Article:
Parsing Python with Python

(Ab)using the tokenize module.

A few years ago I started writing PyHAML, a Pythonic version of HAML for Ruby.

Since most of the HAML syntax is pretty straight forward, PyHAML's parser uses a series of regular expressions to get the job done. This proved generally inadequate anytime that there was Python source to be isolated, since Python isn't quite so straight forward to parse.

The earliest thing to bite me was nested parenthesis in tag definitions. In PyHAML you can specify a link via %a(href=""), essentially treating the %a tag as a function which accepts keyword arguments. The very next thing you will want to do is include a function call, e.g. %a(href=url_for('my_endpoint')).

At this point, you are going to have A Bad Timeā„¢ with regular expressions as you can't deal with arbitrarily deep nesting. I "solved" this particular problem by scanning character by character until we have balanced the parenthesis, with something similar to:

def split_balanced_parens(line):
    depth = 0
    for pos, char in enumerate(line):
        depth += {'(': 1, ')': -1}.get(char, 0)
        if not depth:
            return line[:pos+1], line[pos+1:]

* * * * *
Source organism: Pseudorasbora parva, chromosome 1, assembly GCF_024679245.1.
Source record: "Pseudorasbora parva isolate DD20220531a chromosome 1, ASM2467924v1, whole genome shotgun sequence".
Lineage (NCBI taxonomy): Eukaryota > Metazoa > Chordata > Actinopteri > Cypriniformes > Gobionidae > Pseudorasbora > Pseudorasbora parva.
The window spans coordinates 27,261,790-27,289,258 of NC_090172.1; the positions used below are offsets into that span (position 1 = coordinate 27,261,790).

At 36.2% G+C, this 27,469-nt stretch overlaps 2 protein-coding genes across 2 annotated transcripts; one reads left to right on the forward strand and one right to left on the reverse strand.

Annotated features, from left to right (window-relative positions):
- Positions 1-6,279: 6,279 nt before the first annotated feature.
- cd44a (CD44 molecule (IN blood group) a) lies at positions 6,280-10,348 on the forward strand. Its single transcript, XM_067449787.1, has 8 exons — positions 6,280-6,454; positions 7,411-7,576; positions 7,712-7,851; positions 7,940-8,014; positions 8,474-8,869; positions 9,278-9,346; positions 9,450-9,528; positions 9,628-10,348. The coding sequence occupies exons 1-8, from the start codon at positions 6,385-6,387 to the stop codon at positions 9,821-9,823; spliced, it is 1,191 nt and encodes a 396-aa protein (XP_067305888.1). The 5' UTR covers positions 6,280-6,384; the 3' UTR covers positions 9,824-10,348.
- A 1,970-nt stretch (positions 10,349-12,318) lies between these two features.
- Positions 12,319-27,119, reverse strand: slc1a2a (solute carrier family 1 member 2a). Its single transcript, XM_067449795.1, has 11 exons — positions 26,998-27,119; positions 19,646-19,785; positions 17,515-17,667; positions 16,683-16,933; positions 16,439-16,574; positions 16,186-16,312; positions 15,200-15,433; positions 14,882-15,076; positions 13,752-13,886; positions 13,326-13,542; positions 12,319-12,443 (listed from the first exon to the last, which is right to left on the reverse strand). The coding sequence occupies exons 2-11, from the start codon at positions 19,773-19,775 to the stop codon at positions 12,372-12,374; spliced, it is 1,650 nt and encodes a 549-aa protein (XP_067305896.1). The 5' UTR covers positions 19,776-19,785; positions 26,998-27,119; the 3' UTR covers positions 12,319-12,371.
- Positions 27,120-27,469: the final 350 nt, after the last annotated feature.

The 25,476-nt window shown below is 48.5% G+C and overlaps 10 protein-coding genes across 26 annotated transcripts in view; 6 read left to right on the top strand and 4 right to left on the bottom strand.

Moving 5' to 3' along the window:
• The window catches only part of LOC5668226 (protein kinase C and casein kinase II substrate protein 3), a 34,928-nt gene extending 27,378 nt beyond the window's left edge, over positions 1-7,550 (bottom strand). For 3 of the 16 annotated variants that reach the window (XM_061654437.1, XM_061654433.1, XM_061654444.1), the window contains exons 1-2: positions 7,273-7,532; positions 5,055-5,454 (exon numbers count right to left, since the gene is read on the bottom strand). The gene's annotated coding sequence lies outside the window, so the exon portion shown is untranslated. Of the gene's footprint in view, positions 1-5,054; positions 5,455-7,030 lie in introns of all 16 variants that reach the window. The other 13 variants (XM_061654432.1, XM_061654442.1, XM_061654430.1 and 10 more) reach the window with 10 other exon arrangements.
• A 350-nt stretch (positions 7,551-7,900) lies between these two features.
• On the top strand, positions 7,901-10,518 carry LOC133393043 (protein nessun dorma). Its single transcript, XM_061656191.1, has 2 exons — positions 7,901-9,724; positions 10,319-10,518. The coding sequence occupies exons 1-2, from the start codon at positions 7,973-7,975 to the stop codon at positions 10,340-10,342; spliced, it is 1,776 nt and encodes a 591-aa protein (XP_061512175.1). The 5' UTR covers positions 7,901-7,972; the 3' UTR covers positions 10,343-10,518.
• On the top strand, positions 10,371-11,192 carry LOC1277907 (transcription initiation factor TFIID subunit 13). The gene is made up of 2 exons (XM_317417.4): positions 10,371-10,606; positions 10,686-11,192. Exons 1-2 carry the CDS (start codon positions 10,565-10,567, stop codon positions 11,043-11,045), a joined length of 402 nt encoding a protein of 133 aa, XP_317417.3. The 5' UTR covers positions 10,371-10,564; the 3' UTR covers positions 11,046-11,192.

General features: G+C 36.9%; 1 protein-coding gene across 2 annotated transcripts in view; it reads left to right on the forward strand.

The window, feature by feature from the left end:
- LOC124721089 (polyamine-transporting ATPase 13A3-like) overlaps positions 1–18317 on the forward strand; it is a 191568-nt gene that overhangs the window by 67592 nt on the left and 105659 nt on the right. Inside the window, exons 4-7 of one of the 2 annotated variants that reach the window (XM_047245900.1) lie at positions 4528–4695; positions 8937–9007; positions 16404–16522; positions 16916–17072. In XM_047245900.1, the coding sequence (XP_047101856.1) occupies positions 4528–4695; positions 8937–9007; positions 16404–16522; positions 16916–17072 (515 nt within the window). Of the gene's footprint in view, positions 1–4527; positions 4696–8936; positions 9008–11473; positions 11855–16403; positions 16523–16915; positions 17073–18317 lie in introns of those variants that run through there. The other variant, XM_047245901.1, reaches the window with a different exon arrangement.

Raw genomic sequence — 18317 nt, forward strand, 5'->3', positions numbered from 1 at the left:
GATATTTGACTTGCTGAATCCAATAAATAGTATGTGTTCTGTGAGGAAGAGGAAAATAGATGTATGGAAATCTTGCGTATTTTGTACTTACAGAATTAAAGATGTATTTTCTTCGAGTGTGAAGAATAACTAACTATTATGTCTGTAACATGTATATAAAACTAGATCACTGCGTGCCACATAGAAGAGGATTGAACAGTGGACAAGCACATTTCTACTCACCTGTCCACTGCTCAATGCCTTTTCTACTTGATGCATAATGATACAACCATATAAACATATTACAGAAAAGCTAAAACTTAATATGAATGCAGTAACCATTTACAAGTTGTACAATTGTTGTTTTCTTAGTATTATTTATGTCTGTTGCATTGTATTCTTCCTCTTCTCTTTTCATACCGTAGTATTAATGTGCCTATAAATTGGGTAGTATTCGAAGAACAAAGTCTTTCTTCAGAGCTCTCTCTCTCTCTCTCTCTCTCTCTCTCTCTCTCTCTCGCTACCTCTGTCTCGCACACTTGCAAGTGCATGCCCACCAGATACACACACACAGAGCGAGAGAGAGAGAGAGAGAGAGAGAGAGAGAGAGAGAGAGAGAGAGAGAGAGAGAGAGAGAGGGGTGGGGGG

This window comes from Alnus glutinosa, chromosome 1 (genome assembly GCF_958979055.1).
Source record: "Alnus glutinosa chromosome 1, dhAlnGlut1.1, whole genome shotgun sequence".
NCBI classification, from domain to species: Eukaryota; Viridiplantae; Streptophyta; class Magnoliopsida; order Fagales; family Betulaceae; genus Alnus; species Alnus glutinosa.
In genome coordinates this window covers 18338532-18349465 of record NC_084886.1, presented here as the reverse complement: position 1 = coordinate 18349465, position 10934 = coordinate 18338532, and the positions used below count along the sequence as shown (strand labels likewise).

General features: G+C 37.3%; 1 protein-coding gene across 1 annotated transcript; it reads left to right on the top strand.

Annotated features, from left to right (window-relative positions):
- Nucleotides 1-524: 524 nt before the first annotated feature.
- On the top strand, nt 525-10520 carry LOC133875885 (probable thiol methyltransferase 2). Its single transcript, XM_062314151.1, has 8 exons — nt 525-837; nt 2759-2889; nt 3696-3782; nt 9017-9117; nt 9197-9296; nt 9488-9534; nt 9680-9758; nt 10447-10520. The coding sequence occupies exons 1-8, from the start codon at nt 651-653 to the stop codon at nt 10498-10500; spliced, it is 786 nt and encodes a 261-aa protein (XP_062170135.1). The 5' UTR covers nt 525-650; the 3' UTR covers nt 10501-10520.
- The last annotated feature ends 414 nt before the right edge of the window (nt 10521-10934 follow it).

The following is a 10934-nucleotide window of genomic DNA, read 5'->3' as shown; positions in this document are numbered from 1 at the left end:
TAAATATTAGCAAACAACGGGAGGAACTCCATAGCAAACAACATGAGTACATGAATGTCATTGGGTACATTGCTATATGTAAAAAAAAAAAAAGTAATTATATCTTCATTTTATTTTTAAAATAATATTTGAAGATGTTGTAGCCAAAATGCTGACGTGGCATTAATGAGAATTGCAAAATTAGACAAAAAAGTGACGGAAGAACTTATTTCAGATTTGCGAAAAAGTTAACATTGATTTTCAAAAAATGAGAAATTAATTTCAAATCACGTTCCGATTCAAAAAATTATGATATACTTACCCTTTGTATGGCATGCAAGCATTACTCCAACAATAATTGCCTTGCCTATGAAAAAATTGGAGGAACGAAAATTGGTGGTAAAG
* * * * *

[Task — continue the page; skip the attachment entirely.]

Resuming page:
return '', line

And things were great with PyHAML for a long time, until a number of odd restrictions starting getting in the way. For example, you can't have a closing parenthesis in a string in a tag (like %img(title="A sad face looks like ):")), you can't have a colon in a control statement, and statements can't span lines via unbalanced brackets.

If only you could use Python to tokenize Python without fully parsing it...

Behold the tokenize module, which exposes Python's own internal tokenizer. This will allow us to take one tiny step further with our function above, and have it fully understand strings without us even having to try. It doesn't fully parse the given code, so there are many less cases for it to trip up on HAML being very much not Python.

Once you have a token iterator via [tokenize.generate_tokens()][generate_tokens], you can write a version of the above function which isolates which token is the end of a bracketed statement:

def match_python_brackets(token_iter):
    brackets = {'(': ')', '[': ']', '{': '}'}
    stack = []
    for token in token_iter:
        type_, value, _, _, _  = token
        if type_ == tokenize.OP:
            if value in brackets:
            elif stack and value == stack[-1]:
            if not stack:
                return token

Since tokens contain their line and column number, you can quickly isolate how much of the original source was consumed. I'll leave it as an exercise to the reader (or someone who wants to read PyHAML's source) how to figure out how this can be done.

Immediately we can put whatever we want into strings, and expressions (and control statements) can span multiple lines.

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